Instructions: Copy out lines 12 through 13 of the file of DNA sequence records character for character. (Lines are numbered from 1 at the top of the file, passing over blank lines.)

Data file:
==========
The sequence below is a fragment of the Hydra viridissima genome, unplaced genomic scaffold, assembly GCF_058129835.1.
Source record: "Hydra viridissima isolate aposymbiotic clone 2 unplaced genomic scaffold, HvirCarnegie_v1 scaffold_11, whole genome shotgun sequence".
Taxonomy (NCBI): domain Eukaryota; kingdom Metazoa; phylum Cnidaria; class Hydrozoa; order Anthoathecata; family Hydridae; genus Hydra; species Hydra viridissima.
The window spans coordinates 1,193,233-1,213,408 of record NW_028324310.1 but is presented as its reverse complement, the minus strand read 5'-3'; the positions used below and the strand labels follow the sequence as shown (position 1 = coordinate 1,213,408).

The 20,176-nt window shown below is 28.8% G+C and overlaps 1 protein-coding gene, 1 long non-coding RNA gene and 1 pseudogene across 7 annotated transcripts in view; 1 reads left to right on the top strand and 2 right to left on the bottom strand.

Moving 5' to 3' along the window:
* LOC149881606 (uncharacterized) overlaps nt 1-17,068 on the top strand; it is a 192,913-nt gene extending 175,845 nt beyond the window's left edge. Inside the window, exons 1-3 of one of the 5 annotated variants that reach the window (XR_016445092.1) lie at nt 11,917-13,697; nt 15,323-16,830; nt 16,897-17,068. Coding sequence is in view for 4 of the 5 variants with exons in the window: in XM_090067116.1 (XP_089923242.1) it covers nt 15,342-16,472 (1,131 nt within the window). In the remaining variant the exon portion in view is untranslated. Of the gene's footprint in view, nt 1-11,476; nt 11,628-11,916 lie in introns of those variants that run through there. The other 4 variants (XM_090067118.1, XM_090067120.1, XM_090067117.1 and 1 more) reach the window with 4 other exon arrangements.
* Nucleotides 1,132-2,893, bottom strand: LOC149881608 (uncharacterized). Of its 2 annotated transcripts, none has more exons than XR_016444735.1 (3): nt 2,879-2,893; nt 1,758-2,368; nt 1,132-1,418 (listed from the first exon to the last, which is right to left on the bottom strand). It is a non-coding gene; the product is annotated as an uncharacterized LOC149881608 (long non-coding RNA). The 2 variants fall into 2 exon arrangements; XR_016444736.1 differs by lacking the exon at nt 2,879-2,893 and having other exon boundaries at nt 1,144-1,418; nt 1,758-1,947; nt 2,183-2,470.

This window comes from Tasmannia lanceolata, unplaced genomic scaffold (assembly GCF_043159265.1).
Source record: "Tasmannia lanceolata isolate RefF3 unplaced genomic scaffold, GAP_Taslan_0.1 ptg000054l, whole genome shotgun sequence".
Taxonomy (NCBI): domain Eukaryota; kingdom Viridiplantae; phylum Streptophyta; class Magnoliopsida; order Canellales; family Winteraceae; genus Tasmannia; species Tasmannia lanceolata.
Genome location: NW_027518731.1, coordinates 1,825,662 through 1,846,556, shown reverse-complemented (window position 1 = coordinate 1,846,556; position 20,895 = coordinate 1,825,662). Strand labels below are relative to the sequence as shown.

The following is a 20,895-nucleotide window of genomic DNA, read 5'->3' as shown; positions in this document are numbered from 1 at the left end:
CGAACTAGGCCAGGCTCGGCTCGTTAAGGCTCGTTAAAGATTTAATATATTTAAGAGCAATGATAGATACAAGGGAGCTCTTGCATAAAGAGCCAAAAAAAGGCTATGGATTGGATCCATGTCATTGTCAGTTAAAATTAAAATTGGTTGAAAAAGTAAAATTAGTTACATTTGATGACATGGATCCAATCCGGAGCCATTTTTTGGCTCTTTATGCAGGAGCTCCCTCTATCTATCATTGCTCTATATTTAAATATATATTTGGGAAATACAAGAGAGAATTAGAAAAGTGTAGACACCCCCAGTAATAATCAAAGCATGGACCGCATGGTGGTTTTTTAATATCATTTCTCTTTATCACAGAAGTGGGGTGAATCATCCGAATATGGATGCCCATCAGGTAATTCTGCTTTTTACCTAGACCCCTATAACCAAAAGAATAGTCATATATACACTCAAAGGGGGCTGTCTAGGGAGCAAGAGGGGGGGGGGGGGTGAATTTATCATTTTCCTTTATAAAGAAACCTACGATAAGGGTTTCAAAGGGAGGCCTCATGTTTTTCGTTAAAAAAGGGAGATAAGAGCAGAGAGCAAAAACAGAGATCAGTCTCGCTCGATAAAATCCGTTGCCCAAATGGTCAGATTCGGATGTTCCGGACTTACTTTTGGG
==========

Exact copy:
Genome location: NW_027518731.1, coordinates 1,825,662 through 1,846,556, shown reverse-complemented (window position 1 = coordinate 1,846,556; position 20,895 = coordinate 1,825,662). Strand labels below are relative to the sequence as shown.

The following is a 20,895-nucleotide window of genomic DNA, read 5'->3' as shown; positions in this document are numbered from 1 at the left end: